The Blackwood Gallery has unveiled the first of two graduate exhibitions of the UTM and Sheridan Art and Art History 2019 class. You Look the Other Way was cultivated by the FAH451 class Curating Now, and features eleven artists in total. The second half is entitled Now Look Me in the Eyes and comes later this semester, completing the entire exhibition for the Art and Art History graduates.

Focusing on the idea of exploration within their own identities, the artists have chosen to manifest their interactions with the spaces and environments they come in contact with every day. There is an urge to be artistically responsible in this exhibit: they attempt to find an important way to realize how our voices can be brought up through history, art, and media. Their installations perform this obligation to its viewers. We are directed to it in every sense of the idea.

I am directed to a blueprint image on the right side of the exhibit. The screen print is produced by Paige Julian, who has single-handedly produced her views on relationships by showcasing different rooms in the same home. The piece is entitled “Blueprint,” because coincidently, that’s exactly what it is. The rooms on the blueprint are together on the surface but separate, each telling their own story within one structure. The blueprint is of Julian’s own home, and while these lines and illustrations look the same on the outside, they should be considered as a space where different things can happen to only one person. 

These ideas are manifested in a similar way in the other installations, although most of the other works find a way to achieve identity exploration a little differently. They strive to maintain the same theme but authentically showcase their individualities.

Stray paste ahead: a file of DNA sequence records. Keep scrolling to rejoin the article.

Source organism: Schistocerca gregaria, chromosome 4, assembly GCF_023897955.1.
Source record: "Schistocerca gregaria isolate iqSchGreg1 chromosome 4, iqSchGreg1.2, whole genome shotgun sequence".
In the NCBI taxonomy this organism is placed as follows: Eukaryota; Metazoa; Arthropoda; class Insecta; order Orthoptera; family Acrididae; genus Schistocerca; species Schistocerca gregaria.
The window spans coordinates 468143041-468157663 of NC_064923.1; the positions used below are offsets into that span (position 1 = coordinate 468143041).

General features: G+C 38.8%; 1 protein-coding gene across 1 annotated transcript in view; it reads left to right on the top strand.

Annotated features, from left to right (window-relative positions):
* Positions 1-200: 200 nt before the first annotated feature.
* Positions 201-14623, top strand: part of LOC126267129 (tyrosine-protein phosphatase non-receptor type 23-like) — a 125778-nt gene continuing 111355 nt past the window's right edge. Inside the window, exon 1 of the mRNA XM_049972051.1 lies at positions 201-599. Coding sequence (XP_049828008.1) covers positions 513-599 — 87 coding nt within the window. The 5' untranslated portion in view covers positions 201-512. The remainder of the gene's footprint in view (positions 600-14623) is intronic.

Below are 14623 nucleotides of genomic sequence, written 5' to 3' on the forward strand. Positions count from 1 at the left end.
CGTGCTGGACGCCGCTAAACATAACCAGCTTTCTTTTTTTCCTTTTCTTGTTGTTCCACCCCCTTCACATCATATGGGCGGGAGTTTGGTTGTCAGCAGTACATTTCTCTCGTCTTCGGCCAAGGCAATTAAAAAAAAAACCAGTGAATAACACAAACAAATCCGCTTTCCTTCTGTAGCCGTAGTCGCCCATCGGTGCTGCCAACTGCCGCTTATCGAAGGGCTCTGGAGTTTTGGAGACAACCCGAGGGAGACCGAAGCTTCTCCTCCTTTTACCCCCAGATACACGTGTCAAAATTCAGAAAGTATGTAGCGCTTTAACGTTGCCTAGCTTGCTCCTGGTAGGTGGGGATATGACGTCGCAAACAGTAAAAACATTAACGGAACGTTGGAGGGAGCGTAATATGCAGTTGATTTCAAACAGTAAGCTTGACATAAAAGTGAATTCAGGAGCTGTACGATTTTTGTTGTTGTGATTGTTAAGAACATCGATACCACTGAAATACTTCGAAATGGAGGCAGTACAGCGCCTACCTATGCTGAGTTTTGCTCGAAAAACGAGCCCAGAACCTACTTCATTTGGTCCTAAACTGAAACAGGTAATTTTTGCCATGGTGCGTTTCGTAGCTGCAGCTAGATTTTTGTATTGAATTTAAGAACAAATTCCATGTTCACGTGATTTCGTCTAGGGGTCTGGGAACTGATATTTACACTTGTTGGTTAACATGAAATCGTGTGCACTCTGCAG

One installation that takes up a good majority of the exhibit is Katherine Frank’s “Reverse Portraits,” whose work is not one that you would expect straight from its title. However, this is the very essence of the piece and if you’ve been stumped, then Frank’s motive has been fulfilled.

Her series of photographs run from one end of the wall to the other, depicting individuals from the neck up, turned around so that our faces are not met with theirs. We are met with figures we don’t have the privilege of meeting face first—literally. This point is made clear when we realize that Frank’s photographs spark the curiosity we face meeting new people and even meeting old friends. We never really know people just on the surface. We can’t distinguish someone from the looks of their faces or by their demeanors.

Near the back wall, I am met with Isabella Venditello’s “I HEART MUM,” a piece of abstract work that is a far cry from one idea or the other. She includes both the ugliness and the beauty we find within our lives and the good and bad of it all. In life, we are met with negative and positive powers within ourselves that are often difficult to define. However, Venditello does her best while acknowledging these notions. As many works of abstract pieces encourage us to do, her piece is left open to our minds and to our experiences that shape our understanding of the work.

The graduates and their artworks represent what they may have not even known about themselves. Their expressions and projections of their lives seek to define their identities in a multitude of ways. We are met with works that challenge their views on the world, as well as their takes on themselves.

You Look the Other Way runs at the Blackwood Gallery until March 30th.

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